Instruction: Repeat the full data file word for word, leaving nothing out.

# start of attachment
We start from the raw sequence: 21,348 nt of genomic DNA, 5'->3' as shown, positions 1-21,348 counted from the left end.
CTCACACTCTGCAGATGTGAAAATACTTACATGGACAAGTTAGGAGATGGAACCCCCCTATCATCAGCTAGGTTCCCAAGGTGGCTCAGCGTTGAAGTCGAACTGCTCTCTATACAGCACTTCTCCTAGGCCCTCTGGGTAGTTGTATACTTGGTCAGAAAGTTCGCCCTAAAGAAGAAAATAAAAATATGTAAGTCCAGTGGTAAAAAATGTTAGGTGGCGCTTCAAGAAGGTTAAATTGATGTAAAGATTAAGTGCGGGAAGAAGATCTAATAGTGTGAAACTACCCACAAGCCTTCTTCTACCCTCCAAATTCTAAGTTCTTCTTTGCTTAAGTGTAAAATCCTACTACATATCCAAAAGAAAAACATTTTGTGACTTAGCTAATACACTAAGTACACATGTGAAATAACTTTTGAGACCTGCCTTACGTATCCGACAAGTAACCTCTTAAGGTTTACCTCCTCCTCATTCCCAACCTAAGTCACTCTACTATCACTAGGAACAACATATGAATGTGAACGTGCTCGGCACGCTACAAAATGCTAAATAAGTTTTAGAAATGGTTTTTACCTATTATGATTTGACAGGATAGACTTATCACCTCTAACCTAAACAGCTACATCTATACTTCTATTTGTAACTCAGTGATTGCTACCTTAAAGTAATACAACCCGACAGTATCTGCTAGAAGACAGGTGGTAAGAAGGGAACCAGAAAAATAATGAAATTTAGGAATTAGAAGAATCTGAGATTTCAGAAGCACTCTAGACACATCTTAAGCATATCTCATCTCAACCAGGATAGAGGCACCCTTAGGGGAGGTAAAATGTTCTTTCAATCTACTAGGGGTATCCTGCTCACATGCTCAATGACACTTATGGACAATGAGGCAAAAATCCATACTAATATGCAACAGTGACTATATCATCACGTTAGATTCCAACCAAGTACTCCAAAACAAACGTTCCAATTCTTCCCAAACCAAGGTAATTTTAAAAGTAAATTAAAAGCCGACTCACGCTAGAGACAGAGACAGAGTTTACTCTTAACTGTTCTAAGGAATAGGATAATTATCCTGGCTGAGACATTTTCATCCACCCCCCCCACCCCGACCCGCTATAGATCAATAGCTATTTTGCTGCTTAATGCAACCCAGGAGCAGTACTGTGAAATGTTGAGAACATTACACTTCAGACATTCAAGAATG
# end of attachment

We start from the raw sequence: 21,348 nt of genomic DNA, 5'->3' as shown, positions 1-21,348 counted from the left end.
CTCACACTCTGCAGATGTGAAAATACTTACATGGACAAGTTAGGAGATGGAACCCCCCTATCATCAGCTAGGTTCCCAAGGTGGCTCAGCGTTGAAGTCGAACTGCTCTCTATACAGCACTTCTCCTAGGCCCTCTGGGTAGTTGTATACTTGGTCAGAAAGTTCGCCCTAAAGAAGAAAATAAAAATATGTAAGTCCAGTGGTAAAAAATGTTAGGTGGCGCTTCAAGAAGGTTAAATTGATGTAAAGATTAAGTGCGGGAAGAAGATCTAATAGTGTGAAACTACCCACAAGCCTTCTTCTACCCTCCAAATTCTAAGTTCTTCTTTGCTTAAGTGTAAAATCCTACTACATATCCAAAAGAAAAACATTTTGTGACTTAGCTAATACACTAAGTACACATGTGAAATAACTTTTGAGACCTGCCTTACGTATCCGACAAGTAACCTCTTAAGGTTTACCTCCTCCTCATTCCCAACCTAAGTCACTCTACTATCACTAGGAACAACATATGAATGTGAACGTGCTCGGCACGCTACAAAATGCTAAATAAGTTTTAGAAATGGTTTTTACCTATTATGATTTGACAGGATAGACTTATCACCTCTAACCTAAACAGCTACATCTATACTTCTATTTGTAACTCAGTGATTGCTACCTTAAAGTAATACAACCCGACAGTATCTGCTAGAAGACAGGTGGTAAGAAGGGAACCAGAAAAATAATGAAATTTAGGAATTAGAAGAATCTGAGATTTCAGAAGCACTCTAGACACATCTTAAGCATATCTCATCTCAACCAGGATAGAGGCACCCTTAGGGGAGGTAAAATGTTCTTTCAATCTACTAGGGGTATCCTGCTCACATGCTCAATGACACTTATGGACAATGAGGCAAAAATCCATACTAATATGCAACAGTGACTATATCATCACGTTAGATTCCAACCAAGTACTCCAAAACAAACGTTCCAATTCTTCCCAAACCAAGGTAATTTTAAAAGTAAATTAAAAGCCGACTCACGCTAGAGACAGAGACAGAGTTTACTCTTAACTGTTCTAAGGAATAGGATAATTATCCTGGCTGAGACATTTTCATCCACCCCCCCCACCCCGACCCGCTATAGATCAATAGCTATTTTGCTGCTTAATGCAACCCAGGAGCAGTACTGTGAAATGTTGAGAACATTACACTTCAGACATTCAAGAATG